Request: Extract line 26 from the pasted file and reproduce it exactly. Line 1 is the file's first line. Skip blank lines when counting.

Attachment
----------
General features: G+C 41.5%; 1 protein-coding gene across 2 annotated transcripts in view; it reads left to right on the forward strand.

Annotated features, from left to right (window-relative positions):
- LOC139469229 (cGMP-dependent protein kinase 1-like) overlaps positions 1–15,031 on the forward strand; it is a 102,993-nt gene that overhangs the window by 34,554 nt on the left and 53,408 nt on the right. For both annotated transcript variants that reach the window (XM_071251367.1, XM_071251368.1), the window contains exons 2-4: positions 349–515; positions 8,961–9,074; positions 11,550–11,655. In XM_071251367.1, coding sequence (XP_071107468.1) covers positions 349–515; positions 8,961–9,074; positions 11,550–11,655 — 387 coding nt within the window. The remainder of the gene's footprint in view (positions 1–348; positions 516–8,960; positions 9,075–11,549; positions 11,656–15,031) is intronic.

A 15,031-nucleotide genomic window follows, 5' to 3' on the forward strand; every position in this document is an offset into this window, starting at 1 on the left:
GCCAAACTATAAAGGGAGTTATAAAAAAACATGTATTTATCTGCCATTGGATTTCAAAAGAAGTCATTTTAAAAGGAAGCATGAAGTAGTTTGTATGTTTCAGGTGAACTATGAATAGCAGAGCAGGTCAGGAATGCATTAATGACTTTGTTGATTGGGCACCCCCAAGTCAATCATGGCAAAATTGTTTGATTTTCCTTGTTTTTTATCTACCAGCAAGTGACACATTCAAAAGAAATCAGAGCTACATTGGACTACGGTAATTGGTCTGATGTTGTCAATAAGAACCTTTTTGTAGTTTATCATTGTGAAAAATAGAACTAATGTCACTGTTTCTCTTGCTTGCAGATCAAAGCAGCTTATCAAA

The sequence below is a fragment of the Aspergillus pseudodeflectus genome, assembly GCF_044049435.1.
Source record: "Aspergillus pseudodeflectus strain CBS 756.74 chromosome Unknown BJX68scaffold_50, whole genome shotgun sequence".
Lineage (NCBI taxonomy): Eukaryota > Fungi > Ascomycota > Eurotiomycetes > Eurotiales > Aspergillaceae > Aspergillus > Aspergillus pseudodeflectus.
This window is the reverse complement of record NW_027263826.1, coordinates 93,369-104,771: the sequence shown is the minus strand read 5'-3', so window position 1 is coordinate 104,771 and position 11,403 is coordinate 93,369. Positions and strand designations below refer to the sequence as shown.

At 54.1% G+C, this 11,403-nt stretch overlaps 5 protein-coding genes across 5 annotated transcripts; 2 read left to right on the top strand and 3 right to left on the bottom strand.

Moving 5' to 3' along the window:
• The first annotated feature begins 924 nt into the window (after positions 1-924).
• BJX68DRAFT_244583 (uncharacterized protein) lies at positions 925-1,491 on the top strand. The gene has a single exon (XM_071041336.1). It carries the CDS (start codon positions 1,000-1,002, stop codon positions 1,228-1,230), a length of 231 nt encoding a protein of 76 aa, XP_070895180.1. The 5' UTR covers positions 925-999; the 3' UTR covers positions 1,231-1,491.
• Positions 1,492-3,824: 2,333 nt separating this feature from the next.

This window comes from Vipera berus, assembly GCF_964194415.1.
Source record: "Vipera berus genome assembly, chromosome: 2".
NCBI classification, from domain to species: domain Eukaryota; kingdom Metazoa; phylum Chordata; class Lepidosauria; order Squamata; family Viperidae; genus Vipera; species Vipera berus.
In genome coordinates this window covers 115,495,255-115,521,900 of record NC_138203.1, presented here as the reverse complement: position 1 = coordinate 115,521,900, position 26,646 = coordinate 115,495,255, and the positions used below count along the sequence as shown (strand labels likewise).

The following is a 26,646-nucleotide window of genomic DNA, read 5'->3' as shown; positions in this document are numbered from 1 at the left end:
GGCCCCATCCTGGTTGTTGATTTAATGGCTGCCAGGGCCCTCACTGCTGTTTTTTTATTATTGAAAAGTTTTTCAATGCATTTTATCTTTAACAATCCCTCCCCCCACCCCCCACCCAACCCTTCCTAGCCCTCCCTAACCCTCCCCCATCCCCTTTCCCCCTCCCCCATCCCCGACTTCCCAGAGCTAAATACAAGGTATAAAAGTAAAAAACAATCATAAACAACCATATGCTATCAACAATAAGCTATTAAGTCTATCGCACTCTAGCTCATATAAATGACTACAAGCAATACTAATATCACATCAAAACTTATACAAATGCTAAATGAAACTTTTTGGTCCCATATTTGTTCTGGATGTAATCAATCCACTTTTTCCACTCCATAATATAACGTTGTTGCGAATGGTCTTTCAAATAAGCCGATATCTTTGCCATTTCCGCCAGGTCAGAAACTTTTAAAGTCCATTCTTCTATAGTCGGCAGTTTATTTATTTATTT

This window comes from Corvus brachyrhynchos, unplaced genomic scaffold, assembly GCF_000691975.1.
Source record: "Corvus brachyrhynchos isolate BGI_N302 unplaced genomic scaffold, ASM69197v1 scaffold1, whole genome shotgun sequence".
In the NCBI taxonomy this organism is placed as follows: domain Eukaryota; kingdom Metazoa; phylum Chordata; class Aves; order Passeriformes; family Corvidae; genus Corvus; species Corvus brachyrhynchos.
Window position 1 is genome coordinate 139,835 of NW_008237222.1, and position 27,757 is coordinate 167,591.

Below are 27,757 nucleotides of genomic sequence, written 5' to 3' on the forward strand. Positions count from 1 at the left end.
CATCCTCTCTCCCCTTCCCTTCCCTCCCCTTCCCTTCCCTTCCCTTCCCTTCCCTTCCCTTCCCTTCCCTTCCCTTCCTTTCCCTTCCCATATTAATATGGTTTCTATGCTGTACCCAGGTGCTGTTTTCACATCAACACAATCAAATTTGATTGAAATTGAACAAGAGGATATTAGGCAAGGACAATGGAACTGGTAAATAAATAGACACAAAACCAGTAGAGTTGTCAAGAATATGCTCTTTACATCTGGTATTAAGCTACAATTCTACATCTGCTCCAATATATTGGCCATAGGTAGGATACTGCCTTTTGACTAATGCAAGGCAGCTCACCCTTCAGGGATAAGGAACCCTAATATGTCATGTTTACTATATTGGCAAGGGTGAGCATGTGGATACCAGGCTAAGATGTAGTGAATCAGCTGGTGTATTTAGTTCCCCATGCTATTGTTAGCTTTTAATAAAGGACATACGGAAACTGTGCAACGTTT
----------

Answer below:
CATCCTCTCTCCCCTTCCCTTCCCTCCCCTTCCCTTCCCTTCCCTTCCCTTCCCTTCCCTTCCCTTCCCTTCCCTTCCTTTCCCTTCCCATATTAATATGGTTTCTATGCTGTACCCAGGTGCTGTTTTCACATCAACACAATCAAATTTGATTGAAATTGAACAAGAGGATATTAGGCAAGGACAATGGAACTGGTAAATAAATAGACACAAAACCAGTAGAGTTGTCAAGAATATGCTCTTTACATCTGGTATTAAGCTACAATTCTACATCTGCTCCAATATATTGGCCATAGGTAGGATACTGCCTTTTGACTAATGCAAGGCAGCTCACCCTTCAGGGATAAGGAACCCTAATATGTCATGTTTACTATATTGGCAAGGGTGAGCATGTGGATACCAGGCTAAGATGTAGTGAATCAGCTGGTGTATTTAGTTCCCCATGCTATTGTTAGCTTTTAATAAAGGACATACGGAAACTGTGCAACGTTT